Halloween is one of the most popular, highly anticipated holidays in the United States. There are parties in and out of school, hayrides, fall festivals, pumpkin picking, movies like It’s The Great Pumpkin Charlie Brown, Ghostbusters, and many horror movies. And, of course, there is trick-or-treating! But along with fun, there are monsters in the dark and under the bed, ghosts, goblins, skeletons, creepy costumes, blood and guts, and more. Childhood fears are often profound at this time of the year. Fear can be rooted in a sense of harm, can be intense and can trigger a trauma response.
Ask the child you are caring for about their feelings surrounding Halloween. Hopefully, they are excited about dressing up, choosing a costume, and eating too much candy! Halloween may be a holiday that sparks positive or negative experiences. It might spark some anxiety from past experiences. Or, it could make the child feel guilty they are not with their biological parent. They may have anticipated coordinating a Halloween costume with a family member or friend from their old neighborhood. Open communication is always best and asking questions about annual traditions is okay. You may even be able to incorporate old traditions into your own, or make new ones together.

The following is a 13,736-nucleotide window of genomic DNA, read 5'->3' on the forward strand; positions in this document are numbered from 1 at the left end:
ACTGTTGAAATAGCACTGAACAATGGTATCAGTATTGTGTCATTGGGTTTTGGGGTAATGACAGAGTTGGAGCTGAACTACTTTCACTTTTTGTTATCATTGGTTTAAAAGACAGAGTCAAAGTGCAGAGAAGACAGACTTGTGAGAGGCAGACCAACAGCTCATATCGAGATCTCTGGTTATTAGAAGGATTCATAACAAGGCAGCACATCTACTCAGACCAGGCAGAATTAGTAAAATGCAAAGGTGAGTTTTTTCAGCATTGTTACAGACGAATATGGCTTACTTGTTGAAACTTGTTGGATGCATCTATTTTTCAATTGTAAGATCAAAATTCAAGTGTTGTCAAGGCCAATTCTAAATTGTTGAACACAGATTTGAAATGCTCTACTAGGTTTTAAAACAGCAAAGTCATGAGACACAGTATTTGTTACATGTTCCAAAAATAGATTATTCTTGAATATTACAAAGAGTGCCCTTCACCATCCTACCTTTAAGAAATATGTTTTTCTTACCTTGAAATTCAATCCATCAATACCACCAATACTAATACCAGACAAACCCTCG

Additionally, Halloween can be stimulus overload with the lights, music, costumes, and fog machines. Combining that with contact with strangers and lots of transitions from home to home may also trigger trauma. Be ready to calmly change course and redirect the festivities. If a more traditional plan of trick-or-treating isn’t feeling quite right, returning home to decorate a pumpkin and watch a lighthearted, silly Halloween show or movie is an enjoyable celebration.
If you are planning on trick-or-treating, be mindful to tell the child your household rules, especially if this is their first year celebrating Halloween with you. Are they permitted to run from house to house? How much candy can they consume that day and each day after until their loot runs out? Do they need to donate candy? Will you be inspecting the candy? Can they trade candy if there are other children in the house? How many apartment complexes, streets or neighborhoods can they conquer? Do you require a candy tax?
The following 10 ideas can help you prepare to make this Halloween a success:
If a child with allergies was just placed with you, remember to bring an epi-pen and be prepared to review all candy for allergens. I recently learned allergens may be in makeup, not just food. Please be careful of any makeup you intend to use as part of a Halloween costume.
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